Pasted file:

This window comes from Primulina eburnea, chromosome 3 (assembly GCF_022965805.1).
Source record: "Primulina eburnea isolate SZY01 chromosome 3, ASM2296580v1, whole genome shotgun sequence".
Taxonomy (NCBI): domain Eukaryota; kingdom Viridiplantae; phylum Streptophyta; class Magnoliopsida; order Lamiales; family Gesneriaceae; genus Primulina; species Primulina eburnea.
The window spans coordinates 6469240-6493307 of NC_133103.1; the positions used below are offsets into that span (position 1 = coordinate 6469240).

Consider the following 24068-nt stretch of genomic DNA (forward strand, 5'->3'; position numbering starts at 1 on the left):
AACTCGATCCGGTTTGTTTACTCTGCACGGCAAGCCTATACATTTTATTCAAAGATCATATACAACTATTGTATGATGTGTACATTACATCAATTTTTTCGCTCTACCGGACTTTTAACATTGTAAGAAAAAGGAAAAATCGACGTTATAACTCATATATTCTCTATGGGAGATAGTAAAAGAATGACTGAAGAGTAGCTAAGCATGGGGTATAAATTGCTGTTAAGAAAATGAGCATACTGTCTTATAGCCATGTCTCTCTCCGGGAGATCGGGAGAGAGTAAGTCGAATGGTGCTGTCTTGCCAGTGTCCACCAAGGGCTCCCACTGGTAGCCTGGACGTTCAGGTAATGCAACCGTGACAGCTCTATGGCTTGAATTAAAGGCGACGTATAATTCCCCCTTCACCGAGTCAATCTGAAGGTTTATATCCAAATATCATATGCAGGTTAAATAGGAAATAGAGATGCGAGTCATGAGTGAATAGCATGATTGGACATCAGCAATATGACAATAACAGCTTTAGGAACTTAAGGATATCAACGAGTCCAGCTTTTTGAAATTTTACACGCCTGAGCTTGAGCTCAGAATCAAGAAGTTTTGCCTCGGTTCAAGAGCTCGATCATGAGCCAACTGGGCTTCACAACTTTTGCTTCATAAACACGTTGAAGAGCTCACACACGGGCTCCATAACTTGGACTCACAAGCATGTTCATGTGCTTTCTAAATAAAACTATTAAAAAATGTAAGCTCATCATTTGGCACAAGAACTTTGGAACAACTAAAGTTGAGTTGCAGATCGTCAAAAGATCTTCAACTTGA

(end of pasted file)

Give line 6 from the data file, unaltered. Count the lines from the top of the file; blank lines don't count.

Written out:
AACTCGATCCGGTTTGTTTACTCTGCACGGCAAGCCTATACATTTTATTCAAAGATCATATACAACTATTGTATGATGTGTACATTACATCAATTTTTTCGCTCTACCGGACTTTTAACATTGTAAGAAAAAGGAAAAATCGACGTTATAACTCATATATTCTCTATGGGAGATAGTAAAAGAATGACTGAAGAGTAGCTAAGCATGGGGTATAAATTGCTGTTAAGAAAATGAGCATACTGTCTTATAGCCATGTCTCTCTCCGGGAGATCGGGAGAGAGTAAGTCGAATGGTGCTGTCTTGCCAGTGTCCACCAAGGGCTCCCACTGGTAGCCTGGACGTTCAGGTAATGCAACCGTGACAGCTCTATGGCTTGAATTAAAGGCGACGTATAATTCCCCCTTCACCGAGTCAATCTGAAGGTTTATATCCAAATATCATATGCAGGTTAAATAGGAAATAGAGATGCGAGTCATGAGTGAATAGCATGATTGGACATCAGCAATATGACAATAACAGCTTTAGGAACTTAAGGATATCAACGAGTCCAGCTTTTTGAAATTTTACACGCCTGAGCTTGAGCTCAGAATCAAGAAGTTTTGCCTCGGTTCAAGAGCTCGATCATGAGCCAACTGGGCTTCACAACTTTTGCTTCATAAACACGTTGAAGAGCTCACACACGGGCTCCATAACTTGGACTCACAAGCATGTTCATGTGCTTTCTAAATAAAACTATTAAAAAATGTAAGCTCATCATTTGGCACAAGAACTTTGGAACAACTAAAGTTGAGTTGCAGATCGTCAAAAGATCTTCAACTTGA